mukluk photo

Instructor Ashley Deacon preps materials for the mukluk crafting class.

Throughout the month of November, Western students will learn about and create mukluks, an important indigenous tradition.

Mukluks are traditional indigenous winter boots that are handcrafted and often decorated with custom bead designs. Each pair takes about 100 hours to make, from the skinning of the animal to being ready to wear.

On Oct. 24, the Manitobah Mukluks Storyboot Project opened its pop-up school at Western for members of the indigenous community and others interested in learning about mukluks and making their own pair.

Despite the amount of time and effort that goes into making them, they are often sold for around $200 a pair, which means the artist can't earn enough to support themselves. This under-appreciated and often forgotten art deserves more attention as it bears strong ties to indigenous tradition and community.

Director of the Manitoba Storyboot Project Waneek Horn Miller, a Mohawk and Six Nations member from Kahnawake, stresses the importance of mukluks.

“When couples are married they get matching mukluks, and even when people pass on to the next world, they are buried with new mukluks or moccasins because they need them on that journey,” explains Miller. “It's a connection to that. To make a pair of mukluks for someone, I personally find it very empowering.”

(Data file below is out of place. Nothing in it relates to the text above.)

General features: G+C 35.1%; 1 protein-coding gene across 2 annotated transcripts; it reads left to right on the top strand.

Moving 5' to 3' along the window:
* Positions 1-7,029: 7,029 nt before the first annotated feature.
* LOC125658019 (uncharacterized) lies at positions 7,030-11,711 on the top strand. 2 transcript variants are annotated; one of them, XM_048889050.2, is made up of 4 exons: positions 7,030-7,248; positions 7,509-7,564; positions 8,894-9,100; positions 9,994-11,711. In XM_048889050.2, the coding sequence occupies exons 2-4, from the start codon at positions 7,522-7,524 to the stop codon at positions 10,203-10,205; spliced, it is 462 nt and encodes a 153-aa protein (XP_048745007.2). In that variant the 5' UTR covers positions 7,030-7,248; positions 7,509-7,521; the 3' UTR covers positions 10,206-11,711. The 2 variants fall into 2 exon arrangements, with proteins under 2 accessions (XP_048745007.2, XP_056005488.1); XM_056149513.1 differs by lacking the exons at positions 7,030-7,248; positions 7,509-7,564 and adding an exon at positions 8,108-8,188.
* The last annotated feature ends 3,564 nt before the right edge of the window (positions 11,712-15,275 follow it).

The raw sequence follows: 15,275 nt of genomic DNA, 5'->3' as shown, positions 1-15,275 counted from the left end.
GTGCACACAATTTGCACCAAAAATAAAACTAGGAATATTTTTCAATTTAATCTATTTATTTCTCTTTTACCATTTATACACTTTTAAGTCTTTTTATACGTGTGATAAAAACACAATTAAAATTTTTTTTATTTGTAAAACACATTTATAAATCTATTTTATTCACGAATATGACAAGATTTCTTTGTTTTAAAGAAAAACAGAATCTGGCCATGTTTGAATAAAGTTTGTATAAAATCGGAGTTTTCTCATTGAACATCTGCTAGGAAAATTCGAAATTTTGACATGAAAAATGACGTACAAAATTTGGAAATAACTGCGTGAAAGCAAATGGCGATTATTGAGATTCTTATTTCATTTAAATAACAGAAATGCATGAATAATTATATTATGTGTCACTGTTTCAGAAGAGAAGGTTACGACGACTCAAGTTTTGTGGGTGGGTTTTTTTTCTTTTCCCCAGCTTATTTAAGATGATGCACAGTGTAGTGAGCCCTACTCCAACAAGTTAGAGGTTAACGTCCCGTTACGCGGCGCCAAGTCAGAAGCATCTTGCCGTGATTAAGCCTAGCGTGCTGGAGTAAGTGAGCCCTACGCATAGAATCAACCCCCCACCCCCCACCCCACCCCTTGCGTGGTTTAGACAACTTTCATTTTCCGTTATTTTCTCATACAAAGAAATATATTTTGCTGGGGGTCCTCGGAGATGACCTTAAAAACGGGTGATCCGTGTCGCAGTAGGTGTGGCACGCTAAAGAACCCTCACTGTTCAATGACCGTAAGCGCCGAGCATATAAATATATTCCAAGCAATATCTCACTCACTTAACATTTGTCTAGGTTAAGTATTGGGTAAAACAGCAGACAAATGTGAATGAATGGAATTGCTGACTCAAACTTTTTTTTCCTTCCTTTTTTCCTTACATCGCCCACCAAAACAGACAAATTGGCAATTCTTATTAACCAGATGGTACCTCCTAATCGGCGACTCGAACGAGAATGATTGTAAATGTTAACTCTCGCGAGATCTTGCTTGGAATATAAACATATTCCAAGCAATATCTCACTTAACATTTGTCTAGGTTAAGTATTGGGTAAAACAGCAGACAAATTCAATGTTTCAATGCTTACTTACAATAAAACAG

In addition to making sure artists are fairly compensated and appreciated, the Manitobah Mukluks Storyboot Project helps re-educate members of the indigenous community who have lost touch with this important tradition, so that they'll understand the high price tag.

Ashley Deacon, instructor for the London pop-up school and Western student, is a member of Opaskwayak Cree Nation in northern Manitoba. She says tradition is everything to her: “It's something that I live by."

Deacon grew up around family that has been making mukluks for generations and she herself has been making them for the past eight or so years.

As the instructor of the class, she stresses that your emotions go into and are passed on through the mukluks, so keeping a positive energy is critical while making them — an arduous task considering the 100 hours they take to produce.

This mukluk-crafting class is sure to be a very educational experience that will help locals connect or reconnect to the indigenous community and their important cultural traditions.

This class runs every Monday until Nov. 28 in UCC Room 269 from 11 a.m. to 3 p.m. 


Ellis is a Culture Editor for Volume 110 of the Gazette. He is a fourth-year Sociology student intent on pursuing a career in journalism. If you wish to reach Ellis, email him at

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